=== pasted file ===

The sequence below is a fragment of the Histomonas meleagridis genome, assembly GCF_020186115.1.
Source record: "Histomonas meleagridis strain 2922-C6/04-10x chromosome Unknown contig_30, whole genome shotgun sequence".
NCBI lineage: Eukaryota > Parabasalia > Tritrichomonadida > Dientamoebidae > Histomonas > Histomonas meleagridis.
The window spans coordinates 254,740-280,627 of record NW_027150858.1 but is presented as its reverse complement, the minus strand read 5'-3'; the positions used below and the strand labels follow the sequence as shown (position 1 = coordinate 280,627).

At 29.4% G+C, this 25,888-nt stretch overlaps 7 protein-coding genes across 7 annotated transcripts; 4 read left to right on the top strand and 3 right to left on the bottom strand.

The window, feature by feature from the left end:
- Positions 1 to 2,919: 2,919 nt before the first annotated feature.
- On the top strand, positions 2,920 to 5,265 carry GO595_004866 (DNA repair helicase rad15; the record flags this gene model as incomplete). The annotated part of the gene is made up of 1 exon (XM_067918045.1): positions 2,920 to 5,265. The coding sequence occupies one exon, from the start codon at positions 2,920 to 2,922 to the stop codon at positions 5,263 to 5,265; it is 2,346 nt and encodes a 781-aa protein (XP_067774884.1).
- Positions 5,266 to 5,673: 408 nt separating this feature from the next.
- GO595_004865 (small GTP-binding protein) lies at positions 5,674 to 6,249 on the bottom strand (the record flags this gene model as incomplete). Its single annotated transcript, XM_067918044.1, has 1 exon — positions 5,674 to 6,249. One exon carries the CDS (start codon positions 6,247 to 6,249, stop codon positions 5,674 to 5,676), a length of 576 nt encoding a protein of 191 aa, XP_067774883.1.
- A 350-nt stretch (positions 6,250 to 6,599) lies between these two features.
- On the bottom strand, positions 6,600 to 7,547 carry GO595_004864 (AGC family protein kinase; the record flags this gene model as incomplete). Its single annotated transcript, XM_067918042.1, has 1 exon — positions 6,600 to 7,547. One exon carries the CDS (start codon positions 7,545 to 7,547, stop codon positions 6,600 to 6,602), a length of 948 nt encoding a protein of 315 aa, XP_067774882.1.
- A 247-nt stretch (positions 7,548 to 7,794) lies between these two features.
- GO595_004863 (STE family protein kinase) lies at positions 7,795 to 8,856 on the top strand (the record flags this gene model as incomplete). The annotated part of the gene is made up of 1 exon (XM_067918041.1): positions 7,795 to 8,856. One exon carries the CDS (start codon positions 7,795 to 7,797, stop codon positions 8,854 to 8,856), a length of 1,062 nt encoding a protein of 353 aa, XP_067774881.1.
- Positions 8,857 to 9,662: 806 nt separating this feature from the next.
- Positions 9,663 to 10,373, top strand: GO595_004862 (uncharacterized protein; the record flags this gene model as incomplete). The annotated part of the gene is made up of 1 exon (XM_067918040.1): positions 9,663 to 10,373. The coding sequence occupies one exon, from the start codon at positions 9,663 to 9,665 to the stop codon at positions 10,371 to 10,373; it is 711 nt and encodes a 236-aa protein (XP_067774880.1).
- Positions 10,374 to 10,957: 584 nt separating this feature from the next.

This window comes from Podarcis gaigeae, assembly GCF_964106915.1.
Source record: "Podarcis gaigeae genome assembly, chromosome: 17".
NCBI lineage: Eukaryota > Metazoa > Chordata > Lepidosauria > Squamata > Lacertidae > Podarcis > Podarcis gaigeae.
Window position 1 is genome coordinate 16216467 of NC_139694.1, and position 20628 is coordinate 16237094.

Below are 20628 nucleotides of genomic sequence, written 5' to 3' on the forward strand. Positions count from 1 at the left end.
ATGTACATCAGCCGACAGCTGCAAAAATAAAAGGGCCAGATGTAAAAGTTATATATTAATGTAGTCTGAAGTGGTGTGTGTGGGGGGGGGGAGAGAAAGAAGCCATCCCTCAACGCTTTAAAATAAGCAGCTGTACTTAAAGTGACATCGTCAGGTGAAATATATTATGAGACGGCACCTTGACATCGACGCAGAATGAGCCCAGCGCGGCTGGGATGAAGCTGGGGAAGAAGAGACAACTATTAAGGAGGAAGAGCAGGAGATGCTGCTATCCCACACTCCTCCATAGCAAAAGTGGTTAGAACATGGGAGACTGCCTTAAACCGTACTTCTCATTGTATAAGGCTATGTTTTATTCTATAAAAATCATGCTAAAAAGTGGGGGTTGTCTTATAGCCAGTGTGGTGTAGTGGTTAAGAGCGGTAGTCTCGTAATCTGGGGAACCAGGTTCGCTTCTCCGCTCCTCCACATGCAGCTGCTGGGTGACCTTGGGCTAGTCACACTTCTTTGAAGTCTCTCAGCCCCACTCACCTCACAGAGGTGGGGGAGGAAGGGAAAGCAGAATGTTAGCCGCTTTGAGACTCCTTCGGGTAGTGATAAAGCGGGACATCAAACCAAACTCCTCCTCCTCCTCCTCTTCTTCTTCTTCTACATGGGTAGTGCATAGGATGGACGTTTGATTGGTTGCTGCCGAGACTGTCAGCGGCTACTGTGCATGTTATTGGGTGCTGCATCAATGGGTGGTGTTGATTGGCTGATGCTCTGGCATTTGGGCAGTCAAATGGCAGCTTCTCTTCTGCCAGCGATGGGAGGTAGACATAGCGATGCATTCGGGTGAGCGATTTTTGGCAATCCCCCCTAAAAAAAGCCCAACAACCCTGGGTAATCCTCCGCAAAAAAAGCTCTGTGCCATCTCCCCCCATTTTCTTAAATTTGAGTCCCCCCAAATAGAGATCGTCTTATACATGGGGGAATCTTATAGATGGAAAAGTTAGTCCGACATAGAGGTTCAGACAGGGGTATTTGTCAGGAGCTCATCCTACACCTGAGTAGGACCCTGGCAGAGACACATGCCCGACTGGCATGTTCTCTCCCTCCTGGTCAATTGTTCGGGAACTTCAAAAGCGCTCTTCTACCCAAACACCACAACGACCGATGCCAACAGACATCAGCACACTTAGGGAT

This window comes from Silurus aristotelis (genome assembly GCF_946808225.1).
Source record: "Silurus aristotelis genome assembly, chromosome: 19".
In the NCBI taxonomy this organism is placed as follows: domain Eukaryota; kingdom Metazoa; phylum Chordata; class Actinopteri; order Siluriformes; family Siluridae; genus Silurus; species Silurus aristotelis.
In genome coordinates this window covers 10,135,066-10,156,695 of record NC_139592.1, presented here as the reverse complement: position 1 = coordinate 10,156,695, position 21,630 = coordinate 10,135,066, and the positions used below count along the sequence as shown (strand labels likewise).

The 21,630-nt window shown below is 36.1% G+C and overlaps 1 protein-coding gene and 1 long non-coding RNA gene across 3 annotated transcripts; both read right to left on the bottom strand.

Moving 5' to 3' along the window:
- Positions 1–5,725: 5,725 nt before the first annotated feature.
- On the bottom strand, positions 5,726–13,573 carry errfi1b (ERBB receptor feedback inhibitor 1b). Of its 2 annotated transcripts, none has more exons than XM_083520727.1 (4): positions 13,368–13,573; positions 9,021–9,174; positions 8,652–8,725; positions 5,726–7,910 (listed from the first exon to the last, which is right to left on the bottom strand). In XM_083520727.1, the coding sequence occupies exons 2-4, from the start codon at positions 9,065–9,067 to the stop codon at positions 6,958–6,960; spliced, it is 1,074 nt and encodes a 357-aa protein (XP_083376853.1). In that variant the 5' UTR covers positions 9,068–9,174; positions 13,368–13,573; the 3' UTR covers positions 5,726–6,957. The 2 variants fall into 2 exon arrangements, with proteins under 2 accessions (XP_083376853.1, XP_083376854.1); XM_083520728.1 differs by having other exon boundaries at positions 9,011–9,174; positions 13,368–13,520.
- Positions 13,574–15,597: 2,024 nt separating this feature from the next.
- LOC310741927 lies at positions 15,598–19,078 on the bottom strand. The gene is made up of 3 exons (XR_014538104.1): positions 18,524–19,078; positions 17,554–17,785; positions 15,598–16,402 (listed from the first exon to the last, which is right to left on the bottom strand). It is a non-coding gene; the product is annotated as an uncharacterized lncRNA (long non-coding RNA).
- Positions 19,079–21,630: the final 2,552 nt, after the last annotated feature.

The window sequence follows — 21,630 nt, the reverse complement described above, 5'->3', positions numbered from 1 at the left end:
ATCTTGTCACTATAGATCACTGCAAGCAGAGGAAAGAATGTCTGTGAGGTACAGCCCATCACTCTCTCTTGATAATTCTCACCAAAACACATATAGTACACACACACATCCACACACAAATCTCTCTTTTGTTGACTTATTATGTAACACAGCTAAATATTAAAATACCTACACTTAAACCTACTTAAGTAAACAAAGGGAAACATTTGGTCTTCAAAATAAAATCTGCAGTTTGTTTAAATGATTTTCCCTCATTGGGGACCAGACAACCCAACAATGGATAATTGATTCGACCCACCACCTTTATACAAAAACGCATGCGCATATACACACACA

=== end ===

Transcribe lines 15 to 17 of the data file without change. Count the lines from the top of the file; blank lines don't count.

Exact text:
- Positions 8,857 to 9,662: 806 nt separating this feature from the next.
- Positions 9,663 to 10,373, top strand: GO595_004862 (uncharacterized protein; the record flags this gene model as incomplete). The annotated part of the gene is made up of 1 exon (XM_067918040.1): positions 9,663 to 10,373. The coding sequence occupies one exon, from the start codon at positions 9,663 to 9,665 to the stop codon at positions 10,371 to 10,373; it is 711 nt and encodes a 236-aa protein (XP_067774880.1).
- Positions 10,374 to 10,957: 584 nt separating this feature from the next.